Essays On Rationality And Social Action: Status Exchange, Assimilation, And Red Hat Strategy

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This dissertation examines the rationality of social action. The firm adopting the "red hat" strategy or individuals seeking partners with matching assets and qualifications can all be seen as agents who try to maximize their utilities by searching for what they regard as the most profitable action. The dissertation includes three distinct chapters. The first chapter reexamines the status exchange hypothesis (Davis 1941; Merton1941), and specifically reanalyzes the data from Fu (2001) on recent marriages among whites, blacks, Mexicans, and Japanese (from the 1990 PUMS data), which claims to corroborate the status exchange hypothesis for intermarriage between whites and blacks as well as between whites and Mexican Americans. Using a simple quasisymmetry model, I show that the same-race and mixed-race marriage share a broadly similar pattern of educational homogamy, which is quasi-symmetric in character. Thus, I argue that this suggests little, if any, evidence for the status exchange hypothesis. Furthermore, the evidence strongly indicates that there is a remarkable consistency and symmetry in husband/wife educational attainment regardless of race (with the possible exception of white/white marriages); intermarried couples share a similar level of education, and educational homogamy dominates the educational marriages, no matter what their or their spouse's races are. The second chapter employs a game theory framework as well as case studies to examine the interactions between entrepreneurs and local governments under transitional institutions and examine how these actors play extensive games with perfect information. According to this game, the adoption of the "red hat" strategy is the rational results of the interaction between private firms and local governments. The third chapter employs multi-level logistic models to examine the ACS 2008 data and shows that the multilevel modeling helps to decompose the variance of intermarriage to individual level (preference) and context-level characteristics constraints in the analysis of interracial marriage. Metropolitan-level variables, which are typically ignored in previous research, provide additional understanding of the previous of Asian interracial and endogamous marriage in the United States. Studies of interracial marriage can no longer easily overlook the population geographic distribution and the nativity or generation structure of minority groups.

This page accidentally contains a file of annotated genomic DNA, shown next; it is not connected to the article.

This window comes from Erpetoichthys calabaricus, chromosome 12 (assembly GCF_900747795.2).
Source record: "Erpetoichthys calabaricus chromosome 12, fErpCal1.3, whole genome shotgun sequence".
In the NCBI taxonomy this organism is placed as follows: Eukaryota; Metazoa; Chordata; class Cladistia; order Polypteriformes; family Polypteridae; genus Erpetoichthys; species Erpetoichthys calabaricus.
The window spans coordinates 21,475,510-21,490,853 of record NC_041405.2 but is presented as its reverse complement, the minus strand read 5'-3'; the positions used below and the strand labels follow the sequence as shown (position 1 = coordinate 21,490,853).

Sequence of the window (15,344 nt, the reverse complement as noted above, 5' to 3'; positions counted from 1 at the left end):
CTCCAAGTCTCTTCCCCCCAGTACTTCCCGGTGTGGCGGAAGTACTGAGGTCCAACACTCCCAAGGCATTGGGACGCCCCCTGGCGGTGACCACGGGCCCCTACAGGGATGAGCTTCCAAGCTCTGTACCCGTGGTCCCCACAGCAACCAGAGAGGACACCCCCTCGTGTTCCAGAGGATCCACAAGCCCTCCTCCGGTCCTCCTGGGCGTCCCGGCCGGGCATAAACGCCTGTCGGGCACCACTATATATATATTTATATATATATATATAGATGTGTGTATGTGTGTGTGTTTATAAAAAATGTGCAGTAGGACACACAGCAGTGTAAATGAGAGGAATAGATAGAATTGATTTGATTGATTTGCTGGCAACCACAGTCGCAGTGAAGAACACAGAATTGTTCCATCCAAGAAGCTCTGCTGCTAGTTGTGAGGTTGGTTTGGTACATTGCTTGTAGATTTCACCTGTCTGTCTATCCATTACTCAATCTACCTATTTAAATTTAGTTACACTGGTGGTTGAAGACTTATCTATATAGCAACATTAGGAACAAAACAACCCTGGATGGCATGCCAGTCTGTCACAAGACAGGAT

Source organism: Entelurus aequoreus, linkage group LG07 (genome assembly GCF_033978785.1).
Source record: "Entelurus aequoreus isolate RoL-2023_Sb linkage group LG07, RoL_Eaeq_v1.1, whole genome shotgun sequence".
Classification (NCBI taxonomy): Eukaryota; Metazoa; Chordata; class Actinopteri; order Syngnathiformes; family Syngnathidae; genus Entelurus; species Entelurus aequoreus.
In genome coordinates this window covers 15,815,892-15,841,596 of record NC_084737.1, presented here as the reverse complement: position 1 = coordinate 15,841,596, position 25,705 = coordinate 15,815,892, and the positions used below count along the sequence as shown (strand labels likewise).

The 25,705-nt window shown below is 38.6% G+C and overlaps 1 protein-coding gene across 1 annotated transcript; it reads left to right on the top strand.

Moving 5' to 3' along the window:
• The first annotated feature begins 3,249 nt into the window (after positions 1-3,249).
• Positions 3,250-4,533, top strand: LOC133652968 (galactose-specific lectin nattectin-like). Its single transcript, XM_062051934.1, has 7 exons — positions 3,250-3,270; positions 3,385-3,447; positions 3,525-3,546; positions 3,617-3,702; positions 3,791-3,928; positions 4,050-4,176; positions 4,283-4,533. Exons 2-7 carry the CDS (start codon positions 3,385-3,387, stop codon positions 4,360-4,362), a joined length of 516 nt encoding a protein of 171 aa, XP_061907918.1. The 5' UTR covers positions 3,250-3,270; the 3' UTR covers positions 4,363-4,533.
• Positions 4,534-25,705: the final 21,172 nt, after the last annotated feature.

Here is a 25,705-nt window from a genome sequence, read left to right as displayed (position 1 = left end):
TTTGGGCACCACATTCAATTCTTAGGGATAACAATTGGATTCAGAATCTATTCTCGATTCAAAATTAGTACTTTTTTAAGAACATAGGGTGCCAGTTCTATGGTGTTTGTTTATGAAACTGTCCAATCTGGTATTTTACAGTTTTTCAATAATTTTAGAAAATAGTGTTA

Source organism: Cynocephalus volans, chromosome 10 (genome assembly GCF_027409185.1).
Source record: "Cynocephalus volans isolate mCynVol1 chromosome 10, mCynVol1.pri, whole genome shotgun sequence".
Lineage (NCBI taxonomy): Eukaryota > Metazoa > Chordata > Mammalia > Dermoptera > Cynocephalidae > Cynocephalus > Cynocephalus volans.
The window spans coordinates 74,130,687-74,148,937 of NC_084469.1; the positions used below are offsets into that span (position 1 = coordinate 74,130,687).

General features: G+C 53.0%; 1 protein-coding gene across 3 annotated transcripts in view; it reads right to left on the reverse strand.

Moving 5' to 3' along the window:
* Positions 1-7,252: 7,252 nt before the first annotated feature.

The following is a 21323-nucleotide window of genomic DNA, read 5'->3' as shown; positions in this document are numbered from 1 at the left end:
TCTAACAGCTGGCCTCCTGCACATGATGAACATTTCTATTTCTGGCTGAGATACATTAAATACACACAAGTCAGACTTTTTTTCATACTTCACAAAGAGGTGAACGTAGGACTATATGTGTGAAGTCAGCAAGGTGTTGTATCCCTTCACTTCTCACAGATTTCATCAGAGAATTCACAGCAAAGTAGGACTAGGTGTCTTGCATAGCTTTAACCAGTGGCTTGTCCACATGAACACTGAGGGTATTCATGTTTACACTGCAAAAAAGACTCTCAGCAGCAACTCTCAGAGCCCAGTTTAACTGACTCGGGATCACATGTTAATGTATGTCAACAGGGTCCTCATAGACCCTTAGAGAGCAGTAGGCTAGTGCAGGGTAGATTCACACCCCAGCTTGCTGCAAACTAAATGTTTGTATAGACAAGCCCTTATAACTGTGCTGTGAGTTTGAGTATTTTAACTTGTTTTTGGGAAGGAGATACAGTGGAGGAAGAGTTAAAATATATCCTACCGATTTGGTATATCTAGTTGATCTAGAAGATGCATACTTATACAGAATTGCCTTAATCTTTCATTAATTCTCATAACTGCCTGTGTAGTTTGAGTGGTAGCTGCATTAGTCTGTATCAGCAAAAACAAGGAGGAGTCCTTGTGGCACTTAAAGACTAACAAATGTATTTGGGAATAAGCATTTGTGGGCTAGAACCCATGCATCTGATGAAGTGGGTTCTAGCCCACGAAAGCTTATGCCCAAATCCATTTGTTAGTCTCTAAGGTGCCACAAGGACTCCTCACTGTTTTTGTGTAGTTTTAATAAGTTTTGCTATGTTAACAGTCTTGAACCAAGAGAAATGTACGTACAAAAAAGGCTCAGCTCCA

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rationality; status exchange; assimilation; red hat strategy; multilevel logistical model; intermarria
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Nee, Victor
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Booth, James
Lichter, Daniel T.
Opper, Sonja
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Ph. D., Sociology
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Doctor of Philosophy
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Government Document
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dissertation or thesis
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